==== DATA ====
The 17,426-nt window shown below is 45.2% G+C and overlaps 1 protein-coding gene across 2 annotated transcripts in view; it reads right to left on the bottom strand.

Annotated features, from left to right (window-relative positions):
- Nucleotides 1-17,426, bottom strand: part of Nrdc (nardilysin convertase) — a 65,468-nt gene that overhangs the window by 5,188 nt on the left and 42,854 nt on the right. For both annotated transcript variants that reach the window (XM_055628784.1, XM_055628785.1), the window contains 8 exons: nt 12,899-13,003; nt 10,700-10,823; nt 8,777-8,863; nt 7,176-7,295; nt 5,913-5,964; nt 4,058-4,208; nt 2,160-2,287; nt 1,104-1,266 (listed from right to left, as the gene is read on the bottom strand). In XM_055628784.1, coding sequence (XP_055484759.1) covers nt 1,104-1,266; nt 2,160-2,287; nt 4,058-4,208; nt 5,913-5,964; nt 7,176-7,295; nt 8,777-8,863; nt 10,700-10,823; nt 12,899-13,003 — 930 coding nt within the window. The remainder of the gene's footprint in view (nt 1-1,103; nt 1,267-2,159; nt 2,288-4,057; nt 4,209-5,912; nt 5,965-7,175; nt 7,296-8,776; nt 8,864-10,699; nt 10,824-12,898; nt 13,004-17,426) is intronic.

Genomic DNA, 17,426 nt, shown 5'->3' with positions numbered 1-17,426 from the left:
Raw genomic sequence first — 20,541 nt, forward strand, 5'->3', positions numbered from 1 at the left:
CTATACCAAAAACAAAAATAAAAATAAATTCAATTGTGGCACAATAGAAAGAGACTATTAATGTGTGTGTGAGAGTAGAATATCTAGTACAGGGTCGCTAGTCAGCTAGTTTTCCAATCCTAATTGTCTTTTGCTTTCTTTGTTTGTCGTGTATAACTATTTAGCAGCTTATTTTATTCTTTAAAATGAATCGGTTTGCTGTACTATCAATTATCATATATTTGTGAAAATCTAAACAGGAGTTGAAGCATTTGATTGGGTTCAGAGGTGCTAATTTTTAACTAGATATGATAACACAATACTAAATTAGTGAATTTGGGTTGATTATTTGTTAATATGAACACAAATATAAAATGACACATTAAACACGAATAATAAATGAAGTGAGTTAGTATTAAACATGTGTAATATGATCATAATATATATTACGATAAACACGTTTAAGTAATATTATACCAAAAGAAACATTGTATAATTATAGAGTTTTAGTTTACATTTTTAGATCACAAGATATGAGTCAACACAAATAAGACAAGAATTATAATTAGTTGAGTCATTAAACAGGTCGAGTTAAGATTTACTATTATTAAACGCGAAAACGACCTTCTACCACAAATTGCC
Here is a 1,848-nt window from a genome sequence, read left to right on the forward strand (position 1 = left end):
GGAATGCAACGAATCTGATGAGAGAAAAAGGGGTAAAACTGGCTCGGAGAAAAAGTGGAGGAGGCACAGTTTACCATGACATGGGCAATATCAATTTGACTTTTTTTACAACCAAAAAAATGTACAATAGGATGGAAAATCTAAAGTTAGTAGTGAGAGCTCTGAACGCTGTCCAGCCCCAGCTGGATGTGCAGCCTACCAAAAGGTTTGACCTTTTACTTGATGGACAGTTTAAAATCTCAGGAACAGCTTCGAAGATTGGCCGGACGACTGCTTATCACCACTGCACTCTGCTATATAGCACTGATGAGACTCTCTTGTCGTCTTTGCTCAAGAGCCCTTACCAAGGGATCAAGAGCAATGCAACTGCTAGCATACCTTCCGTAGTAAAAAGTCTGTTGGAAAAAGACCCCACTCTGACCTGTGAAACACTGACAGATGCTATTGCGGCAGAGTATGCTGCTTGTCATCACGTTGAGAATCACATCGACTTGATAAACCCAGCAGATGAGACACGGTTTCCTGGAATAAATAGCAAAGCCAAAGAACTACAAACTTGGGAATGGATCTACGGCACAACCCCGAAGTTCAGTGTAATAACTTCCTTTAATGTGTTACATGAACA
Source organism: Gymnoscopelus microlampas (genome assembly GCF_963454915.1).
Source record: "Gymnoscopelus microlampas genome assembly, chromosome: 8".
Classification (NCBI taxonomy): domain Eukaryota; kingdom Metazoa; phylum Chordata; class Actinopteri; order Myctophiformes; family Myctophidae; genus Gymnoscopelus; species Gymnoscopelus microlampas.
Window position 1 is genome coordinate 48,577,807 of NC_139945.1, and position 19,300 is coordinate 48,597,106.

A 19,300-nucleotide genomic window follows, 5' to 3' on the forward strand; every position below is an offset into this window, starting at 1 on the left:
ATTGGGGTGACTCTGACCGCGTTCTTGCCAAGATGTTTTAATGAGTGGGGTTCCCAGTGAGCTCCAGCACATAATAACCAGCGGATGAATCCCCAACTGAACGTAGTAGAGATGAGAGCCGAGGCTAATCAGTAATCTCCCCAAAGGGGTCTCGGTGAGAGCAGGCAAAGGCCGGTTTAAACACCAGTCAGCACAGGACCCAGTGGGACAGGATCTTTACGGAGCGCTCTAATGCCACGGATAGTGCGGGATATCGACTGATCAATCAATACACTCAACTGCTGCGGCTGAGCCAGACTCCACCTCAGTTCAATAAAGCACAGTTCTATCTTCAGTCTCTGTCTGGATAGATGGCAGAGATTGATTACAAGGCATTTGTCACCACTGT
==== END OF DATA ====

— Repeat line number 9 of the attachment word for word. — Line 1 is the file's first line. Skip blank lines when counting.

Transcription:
Source organism: Gymnoscopelus microlampas (genome assembly GCF_963454915.1).